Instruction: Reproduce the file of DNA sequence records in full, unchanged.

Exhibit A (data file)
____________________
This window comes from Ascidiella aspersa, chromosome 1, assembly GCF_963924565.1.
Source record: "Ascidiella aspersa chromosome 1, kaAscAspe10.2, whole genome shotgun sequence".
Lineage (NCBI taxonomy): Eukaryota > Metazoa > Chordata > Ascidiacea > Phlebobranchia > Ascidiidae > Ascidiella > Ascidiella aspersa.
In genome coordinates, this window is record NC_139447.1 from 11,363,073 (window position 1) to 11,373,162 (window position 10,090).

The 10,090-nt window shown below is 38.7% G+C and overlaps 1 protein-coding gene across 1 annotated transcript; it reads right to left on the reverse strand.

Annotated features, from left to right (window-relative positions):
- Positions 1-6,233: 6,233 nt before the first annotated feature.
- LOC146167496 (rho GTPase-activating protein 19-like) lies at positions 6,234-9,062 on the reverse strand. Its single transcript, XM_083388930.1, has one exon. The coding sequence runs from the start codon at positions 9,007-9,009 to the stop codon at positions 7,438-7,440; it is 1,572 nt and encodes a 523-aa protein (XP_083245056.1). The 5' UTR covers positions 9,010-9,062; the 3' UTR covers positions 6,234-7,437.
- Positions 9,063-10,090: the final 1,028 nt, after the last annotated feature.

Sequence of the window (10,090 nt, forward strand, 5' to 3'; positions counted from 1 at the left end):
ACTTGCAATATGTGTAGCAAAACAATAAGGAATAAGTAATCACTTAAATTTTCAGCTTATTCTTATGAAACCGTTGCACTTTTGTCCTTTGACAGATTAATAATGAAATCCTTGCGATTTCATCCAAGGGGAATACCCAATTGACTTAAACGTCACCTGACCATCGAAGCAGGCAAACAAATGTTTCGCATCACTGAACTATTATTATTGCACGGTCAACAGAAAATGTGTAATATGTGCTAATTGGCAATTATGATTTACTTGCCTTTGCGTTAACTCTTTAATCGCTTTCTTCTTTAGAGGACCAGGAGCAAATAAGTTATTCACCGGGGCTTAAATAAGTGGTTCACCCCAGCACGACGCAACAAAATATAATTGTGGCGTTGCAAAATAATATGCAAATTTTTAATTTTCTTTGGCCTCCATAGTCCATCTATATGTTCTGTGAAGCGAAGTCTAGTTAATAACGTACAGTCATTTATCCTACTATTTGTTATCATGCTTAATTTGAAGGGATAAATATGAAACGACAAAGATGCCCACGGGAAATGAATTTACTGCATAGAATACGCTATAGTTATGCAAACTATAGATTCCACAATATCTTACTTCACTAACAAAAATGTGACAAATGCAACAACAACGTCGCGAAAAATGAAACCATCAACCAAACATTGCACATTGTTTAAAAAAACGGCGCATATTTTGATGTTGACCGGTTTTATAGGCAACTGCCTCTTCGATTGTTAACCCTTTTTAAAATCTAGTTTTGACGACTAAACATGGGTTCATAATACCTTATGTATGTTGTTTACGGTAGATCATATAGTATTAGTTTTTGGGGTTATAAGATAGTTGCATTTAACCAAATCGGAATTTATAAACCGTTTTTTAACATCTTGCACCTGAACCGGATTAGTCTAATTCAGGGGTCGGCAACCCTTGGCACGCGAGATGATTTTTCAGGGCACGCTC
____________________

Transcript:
This window comes from Ascidiella aspersa, chromosome 1, assembly GCF_963924565.1.
Source record: "Ascidiella aspersa chromosome 1, kaAscAspe10.2, whole genome shotgun sequence".
Lineage (NCBI taxonomy): Eukaryota > Metazoa > Chordata > Ascidiacea > Phlebobranchia > Ascidiidae > Ascidiella > Ascidiella aspersa.
In genome coordinates, this window is record NC_139447.1 from 11,363,073 (window position 1) to 11,373,162 (window position 10,090).

The 10,090-nt window shown below is 38.7% G+C and overlaps 1 protein-coding gene across 1 annotated transcript; it reads right to left on the reverse strand.

Annotated features, from left to right (window-relative positions):
- Positions 1-6,233: 6,233 nt before the first annotated feature.
- LOC146167496 (rho GTPase-activating protein 19-like) lies at positions 6,234-9,062 on the reverse strand. Its single transcript, XM_083388930.1, has one exon. The coding sequence runs from the start codon at positions 9,007-9,009 to the stop codon at positions 7,438-7,440; it is 1,572 nt and encodes a 523-aa protein (XP_083245056.1). The 5' UTR covers positions 9,010-9,062; the 3' UTR covers positions 6,234-7,437.
- Positions 9,063-10,090: the final 1,028 nt, after the last annotated feature.

Sequence of the window (10,090 nt, forward strand, 5' to 3'; positions counted from 1 at the left end):
ACTTGCAATATGTGTAGCAAAACAATAAGGAATAAGTAATCACTTAAATTTTCAGCTTATTCTTATGAAACCGTTGCACTTTTGTCCTTTGACAGATTAATAATGAAATCCTTGCGATTTCATCCAAGGGGAATACCCAATTGACTTAAACGTCACCTGACCATCGAAGCAGGCAAACAAATGTTTCGCATCACTGAACTATTATTATTGCACGGTCAACAGAAAATGTGTAATATGTGCTAATTGGCAATTATGATTTACTTGCCTTTGCGTTAACTCTTTAATCGCTTTCTTCTTTAGAGGACCAGGAGCAAATAAGTTATTCACCGGGGCTTAAATAAGTGGTTCACCCCAGCACGACGCAACAAAATATAATTGTGGCGTTGCAAAATAATATGCAAATTTTTAATTTTCTTTGGCCTCCATAGTCCATCTATATGTTCTGTGAAGCGAAGTCTAGTTAATAACGTACAGTCATTTATCCTACTATTTGTTATCATGCTTAATTTGAAGGGATAAATATGAAACGACAAAGATGCCCACGGGAAATGAATTTACTGCATAGAATACGCTATAGTTATGCAAACTATAGATTCCACAATATCTTACTTCACTAACAAAAATGTGACAAATGCAACAACAACGTCGCGAAAAATGAAACCATCAACCAAACATTGCACATTGTTTAAAAAAACGGCGCATATTTTGATGTTGACCGGTTTTATAGGCAACTGCCTCTTCGATTGTTAACCCTTTTTAAAATCTAGTTTTGACGACTAAACATGGGTTCATAATACCTTATGTATGTTGTTTACGGTAGATCATATAGTATTAGTTTTTGGGGTTATAAGATAGTTGCATTTAACCAAATCGGAATTTATAAACCGTTTTTTAACATCTTGCACCTGAACCGGATTAGTCTAATTCAGGGGTCGGCAACCCTTGGCACGCGAGATGATTTTTCAGGGCACGCTC